• Personalise Your Program: Don’t compare yourself to others. Every individual’s cancer journey is different, and your fitness level during treatment may vary significantly from someone else’s. Focus on what feels right for you.
  • Incorporate Resistance Training: Resistance training is essential to maintain conditioning and strength during treatment. It’s also crucial for bone health, helping prevent or manage conditions like Osteopenia or Osteoporosis. Resistance training can involve weights, resistance bands, bodyweight exercises, steps, or even Pilates.
  • Include Aerobic Exercise: Aerobic exercise is vital for cardiovascular health and mental well-being. Walking, cycling, and swimming are excellent options. Monitoring your blood pressure is essential, as cancer treatments can often affect it.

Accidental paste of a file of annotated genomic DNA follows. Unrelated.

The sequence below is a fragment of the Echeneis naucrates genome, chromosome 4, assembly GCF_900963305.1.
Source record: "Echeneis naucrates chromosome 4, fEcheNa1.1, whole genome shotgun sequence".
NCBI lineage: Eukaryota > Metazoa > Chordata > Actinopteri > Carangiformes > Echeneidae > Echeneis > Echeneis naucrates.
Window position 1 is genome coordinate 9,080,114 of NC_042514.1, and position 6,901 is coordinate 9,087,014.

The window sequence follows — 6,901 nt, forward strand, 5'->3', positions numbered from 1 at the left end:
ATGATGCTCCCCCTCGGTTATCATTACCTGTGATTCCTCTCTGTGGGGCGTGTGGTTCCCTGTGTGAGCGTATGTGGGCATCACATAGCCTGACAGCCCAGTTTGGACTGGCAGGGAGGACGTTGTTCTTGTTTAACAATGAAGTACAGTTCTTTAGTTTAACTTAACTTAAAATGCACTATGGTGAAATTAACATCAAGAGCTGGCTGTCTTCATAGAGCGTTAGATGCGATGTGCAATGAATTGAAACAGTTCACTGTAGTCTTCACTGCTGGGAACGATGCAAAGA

• Stretching: Stretching exercises help maintain joint flexibility and range of motion, which can be especially valuable if you’ve had radiation therapy or surgery.
  • Balance and Falls Prevention: If you’ve experienced deconditioning and balance issues during treatment, specific exercises focused on balance and falls prevention can be beneficial.
  • Core and Pelvic Floor Strengthening: Many cancer patients notice a decline in core and pelvic floor strength, which can lead to issues like incontinence. Incorporating exercises that target these areas and focusing on breathing techniques can be helpful.
  • Relaxation Exercises: Relaxation exercises can vary from person to person, so find what works best for you. Breathing exercises, yoga, stretching, walking, or swimming can all contribute to relaxation.